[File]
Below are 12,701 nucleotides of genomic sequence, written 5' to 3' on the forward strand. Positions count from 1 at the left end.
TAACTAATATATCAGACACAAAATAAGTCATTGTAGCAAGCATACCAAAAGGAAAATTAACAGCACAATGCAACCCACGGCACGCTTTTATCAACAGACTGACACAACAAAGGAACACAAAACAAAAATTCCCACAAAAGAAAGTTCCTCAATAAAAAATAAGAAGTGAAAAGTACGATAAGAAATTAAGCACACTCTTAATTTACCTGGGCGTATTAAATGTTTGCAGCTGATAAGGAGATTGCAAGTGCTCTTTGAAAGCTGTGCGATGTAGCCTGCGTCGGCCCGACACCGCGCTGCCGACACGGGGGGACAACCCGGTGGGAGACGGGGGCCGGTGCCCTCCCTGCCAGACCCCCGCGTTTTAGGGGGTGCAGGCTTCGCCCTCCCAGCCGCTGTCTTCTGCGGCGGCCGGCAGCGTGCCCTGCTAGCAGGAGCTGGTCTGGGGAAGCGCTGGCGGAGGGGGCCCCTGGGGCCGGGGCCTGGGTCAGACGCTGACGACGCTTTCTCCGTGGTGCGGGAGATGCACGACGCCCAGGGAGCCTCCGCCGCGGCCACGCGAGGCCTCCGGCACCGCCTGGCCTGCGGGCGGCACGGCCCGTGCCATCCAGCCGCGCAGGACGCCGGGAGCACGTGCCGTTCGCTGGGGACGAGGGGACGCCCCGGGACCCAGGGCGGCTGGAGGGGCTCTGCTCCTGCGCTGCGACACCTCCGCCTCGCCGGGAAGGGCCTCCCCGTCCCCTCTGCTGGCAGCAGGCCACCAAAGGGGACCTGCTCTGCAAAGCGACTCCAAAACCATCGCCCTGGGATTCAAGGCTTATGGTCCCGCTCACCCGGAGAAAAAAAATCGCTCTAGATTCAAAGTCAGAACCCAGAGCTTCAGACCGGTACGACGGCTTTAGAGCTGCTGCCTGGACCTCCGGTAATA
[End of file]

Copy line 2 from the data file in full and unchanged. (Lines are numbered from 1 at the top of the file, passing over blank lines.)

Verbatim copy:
TAACTAATATATCAGACACAAAATAAGTCATTGTAGCAAGCATACCAAAAGGAAAATTAACAGCACAATGCAACCCACGGCACGCTTTTATCAACAGACTGACACAACAAAGGAACACAAAACAAAAATTCCCACAAAAGAAAGTTCCTCAATAAAAAATAAGAAGTGAAAAGTACGATAAGAAATTAAGCACACTCTTAATTTACCTGGGCGTATTAAATGTTTGCAGCTGATAAGGAGATTGCAAGTGCTCTTTGAAAGCTGTGCGATGTAGCCTGCGTCGGCCCGACACCGCGCTGCCGACACGGGGGGACAACCCGGTGGGAGACGGGGGCCGGTGCCCTCCCTGCCAGACCCCCGCGTTTTAGGGGGTGCAGGCTTCGCCCTCCCAGCCGCTGTCTTCTGCGGCGGCCGGCAGCGTGCCCTGCTAGCAGGAGCTGGTCTGGGGAAGCGCTGGCGGAGGGGGCCCCTGGGGCCGGGGCCTGGGTCAGACGCTGACGACGCTTTCTCCGTGGTGCGGGAGATGCACGACGCCCAGGGAGCCTCCGCCGCGGCCACGCGAGGCCTCCGGCACCGCCTGGCCTGCGGGCGGCACGGCCCGTGCCATCCAGCCGCGCAGGACGCCGGGAGCACGTGCCGTTCGCTGGGGACGAGGGGACGCCCCGGGACCCAGGGCGGCTGGAGGGGCTCTGCTCCTGCGCTGCGACACCTCCGCCTCGCCGGGAAGGGCCTCCCCGTCCCCTCTGCTGGCAGCAGGCCACCAAAGGGGACCTGCTCTGCAAAGCGACTCCAAAACCATCGCCCTGGGATTCAAGGCTTATGGTCCCGCTCACCCGGAGAAAAAAAATCGCTCTAGATTCAAAGTCAGAACCCAGAGCTTCAGACCGGTACGACGGCTTTAGAGCTGCTGCCTGGACCTCCGGTAATA